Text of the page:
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Tax Tips for Business Meal Deductions

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Expensed Dinner | Blue PlateDo you travel or entertain clients as part of your business? Then you’re probably aware that you’re entitled to deduct meal expenses related to these events. However, the tax law surrounding business meal deductions isn’t as black and white as we’d think.

If you need help deciphering what’s allowed and what’s not, these tips will provide some clarification.

1) Meals Used As Entertainment

If there’s a business connection (i.e. business is discussed at some point before, during, or immediately following the meal), the meal is considered to be of a deductible form of entertainment. Since you need at least one other person with you, you won’t be able to deduct the cost of a meal when you dine alone (unless you’re traveling – see next tip).

Note that only 50% of expenses for meals used as a form of entertainment are deductible.

2) Travel-Related Meals

When traveling for business (e.g. a conference, continuing education, client visit, speaking engagement), your travel expenses, including cost of meals, are partially deductible. As with meals used as entertainment, you can only deduct 50 percent of travel-related meals.

For business owners, this deduction is only allowed if you are actually out of town. Having lunch at a restaurant on the other side of town from your office? Doesn’t count. Neither do most day trips. To qualify as a business trip, you need to be away for longer than a day’s work, which would usually
include sleeping away.

3) Fully Deductible Meals

If you have employees, certain meal expenses qualify for a 100% deduction. Some examples of purchases that fall into this category include holiday or other staff parties (whether in the office or at a venue), company picnics, food and drinks for an office meeting, and lunches or dinners purchased for employees working through lunch or working late during busy times.

4) Proof is Required

For meals that qualify as deductions, you’ll need to keep a record stating when and where the meal took place, who the meal was with, and the business reason for the meal. For all meals costing $75 or more, you’ll also need to keep the receipt.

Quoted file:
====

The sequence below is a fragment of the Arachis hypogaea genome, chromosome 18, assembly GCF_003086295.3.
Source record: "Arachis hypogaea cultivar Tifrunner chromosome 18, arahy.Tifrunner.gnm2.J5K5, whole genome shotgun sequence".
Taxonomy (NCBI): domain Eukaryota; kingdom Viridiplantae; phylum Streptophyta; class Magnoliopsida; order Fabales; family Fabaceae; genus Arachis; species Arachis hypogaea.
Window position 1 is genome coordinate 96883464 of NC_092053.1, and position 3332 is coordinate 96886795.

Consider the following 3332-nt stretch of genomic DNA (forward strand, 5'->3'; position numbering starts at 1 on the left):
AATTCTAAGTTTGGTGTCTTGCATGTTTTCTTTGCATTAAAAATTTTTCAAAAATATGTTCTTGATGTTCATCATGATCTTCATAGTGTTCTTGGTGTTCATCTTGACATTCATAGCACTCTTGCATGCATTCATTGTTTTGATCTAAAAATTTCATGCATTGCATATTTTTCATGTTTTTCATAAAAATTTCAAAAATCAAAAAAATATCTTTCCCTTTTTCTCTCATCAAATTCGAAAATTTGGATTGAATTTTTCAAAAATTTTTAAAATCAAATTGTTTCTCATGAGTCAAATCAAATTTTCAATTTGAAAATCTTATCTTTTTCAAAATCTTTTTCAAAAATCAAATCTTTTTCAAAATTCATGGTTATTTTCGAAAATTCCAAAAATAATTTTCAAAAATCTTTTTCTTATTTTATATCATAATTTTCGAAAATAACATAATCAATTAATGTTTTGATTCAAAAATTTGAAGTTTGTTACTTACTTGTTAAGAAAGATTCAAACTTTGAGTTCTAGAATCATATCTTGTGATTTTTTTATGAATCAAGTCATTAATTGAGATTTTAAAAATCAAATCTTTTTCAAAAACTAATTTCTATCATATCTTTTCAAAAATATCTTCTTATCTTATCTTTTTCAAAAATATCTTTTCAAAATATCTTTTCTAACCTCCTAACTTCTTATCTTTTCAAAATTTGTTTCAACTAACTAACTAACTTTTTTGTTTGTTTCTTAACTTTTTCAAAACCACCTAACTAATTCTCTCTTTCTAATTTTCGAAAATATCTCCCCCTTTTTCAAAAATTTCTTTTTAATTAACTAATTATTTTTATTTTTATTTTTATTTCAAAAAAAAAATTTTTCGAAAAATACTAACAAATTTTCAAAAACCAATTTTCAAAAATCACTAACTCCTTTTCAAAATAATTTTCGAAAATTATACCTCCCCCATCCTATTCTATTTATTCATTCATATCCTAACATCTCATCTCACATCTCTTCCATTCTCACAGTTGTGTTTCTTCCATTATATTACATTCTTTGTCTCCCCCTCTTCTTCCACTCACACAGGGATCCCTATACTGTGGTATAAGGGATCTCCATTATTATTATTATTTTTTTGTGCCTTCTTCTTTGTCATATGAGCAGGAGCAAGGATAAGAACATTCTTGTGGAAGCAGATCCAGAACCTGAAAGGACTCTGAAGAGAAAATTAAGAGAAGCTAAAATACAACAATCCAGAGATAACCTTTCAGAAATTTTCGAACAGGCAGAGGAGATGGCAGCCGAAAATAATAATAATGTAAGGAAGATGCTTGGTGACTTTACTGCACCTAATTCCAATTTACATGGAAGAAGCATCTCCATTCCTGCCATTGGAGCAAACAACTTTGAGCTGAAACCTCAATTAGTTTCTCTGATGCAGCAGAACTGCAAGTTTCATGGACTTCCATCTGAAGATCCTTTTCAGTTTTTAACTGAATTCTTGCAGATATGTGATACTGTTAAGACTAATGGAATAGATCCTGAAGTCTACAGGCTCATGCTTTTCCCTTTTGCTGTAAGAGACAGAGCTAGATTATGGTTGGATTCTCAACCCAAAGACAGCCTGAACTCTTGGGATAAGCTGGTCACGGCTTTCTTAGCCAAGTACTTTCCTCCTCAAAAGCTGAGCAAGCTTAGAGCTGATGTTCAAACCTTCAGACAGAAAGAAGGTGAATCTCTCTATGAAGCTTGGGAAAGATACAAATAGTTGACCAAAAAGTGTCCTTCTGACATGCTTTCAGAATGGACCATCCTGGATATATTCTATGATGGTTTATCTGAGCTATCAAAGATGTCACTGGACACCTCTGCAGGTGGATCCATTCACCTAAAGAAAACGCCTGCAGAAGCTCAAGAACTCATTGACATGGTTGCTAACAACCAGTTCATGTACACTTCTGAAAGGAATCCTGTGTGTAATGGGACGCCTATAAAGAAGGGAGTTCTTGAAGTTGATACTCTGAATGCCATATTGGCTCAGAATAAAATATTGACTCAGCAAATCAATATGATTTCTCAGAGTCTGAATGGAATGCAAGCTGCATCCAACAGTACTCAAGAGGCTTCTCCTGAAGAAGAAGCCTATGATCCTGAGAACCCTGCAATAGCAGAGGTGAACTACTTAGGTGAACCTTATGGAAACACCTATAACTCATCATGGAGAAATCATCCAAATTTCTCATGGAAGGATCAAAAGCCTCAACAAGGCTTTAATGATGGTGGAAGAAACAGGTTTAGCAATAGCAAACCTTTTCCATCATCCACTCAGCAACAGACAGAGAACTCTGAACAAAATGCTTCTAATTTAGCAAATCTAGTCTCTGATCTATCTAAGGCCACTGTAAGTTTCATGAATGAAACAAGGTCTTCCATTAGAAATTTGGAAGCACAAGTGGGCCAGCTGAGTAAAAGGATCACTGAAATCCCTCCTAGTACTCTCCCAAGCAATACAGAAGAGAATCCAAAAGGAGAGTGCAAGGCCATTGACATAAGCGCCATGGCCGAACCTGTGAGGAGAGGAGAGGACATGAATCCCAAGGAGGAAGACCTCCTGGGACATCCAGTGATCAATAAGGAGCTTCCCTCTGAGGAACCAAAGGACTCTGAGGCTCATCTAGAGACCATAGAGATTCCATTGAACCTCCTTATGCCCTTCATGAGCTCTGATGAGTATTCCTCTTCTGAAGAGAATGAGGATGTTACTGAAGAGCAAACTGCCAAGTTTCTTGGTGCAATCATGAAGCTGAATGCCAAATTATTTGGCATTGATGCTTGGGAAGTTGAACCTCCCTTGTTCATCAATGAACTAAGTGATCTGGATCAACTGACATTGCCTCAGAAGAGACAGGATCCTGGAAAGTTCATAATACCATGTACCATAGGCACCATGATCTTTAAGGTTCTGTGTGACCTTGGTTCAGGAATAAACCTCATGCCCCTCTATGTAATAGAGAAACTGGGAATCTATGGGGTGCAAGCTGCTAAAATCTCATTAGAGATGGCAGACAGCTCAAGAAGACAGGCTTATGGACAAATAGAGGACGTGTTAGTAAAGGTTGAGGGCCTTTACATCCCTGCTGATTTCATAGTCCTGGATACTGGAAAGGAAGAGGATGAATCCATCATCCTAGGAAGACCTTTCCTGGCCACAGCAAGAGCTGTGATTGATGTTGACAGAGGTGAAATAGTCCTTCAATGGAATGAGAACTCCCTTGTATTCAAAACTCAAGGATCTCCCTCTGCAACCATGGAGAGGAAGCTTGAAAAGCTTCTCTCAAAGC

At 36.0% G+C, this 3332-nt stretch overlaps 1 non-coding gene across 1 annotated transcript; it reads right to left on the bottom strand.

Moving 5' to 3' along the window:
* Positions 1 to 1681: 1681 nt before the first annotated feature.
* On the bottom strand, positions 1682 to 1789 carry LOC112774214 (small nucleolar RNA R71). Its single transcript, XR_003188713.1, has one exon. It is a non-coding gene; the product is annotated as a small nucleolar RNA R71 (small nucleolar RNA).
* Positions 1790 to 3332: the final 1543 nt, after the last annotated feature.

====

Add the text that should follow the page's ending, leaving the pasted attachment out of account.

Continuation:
If record keeping isn’t your forte, there’s a standard meal allowance rate (which will vary by location) that you can use as your deduction amount. While the allowance may be less than the total cost of your meal, not having to provide a receipt may be worth the difference.

As there are exceptions to these rules, as well as other tax laws, it’s always in your best interest to discuss your specific business situation and special circumstances with your tax professional.

Diet Tips for Long Tax Season Days (and Nights) at the Office

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Tax Season Diet Tips | Blue Plate Catering

For those of you working extra long hours throughout tax season, what you eat can make all the difference in whether or not you have the amount of energy needed to sustain you.

Don’t give into the temptation to go the quick and easy route of grabbing fast food or a snack or soda from the vending machine – or worse, skipping meals. Instead, follow the tips below so that you’ll be able to maintain a healthy diet that will keep you going strong each day.

It’s All About Planning

Planning helps so many areas of our lives run more smoothly and it isn’t any different when it comes to eating. Each week, take the time to plan your meals for the week and prepare what you can in advance. Sandwiches, salads, and leftovers from a pasta or casserole dinner are all great for packing and bringing with you. By taking foods from home to work, you won’t need to eat fast food out of hunger.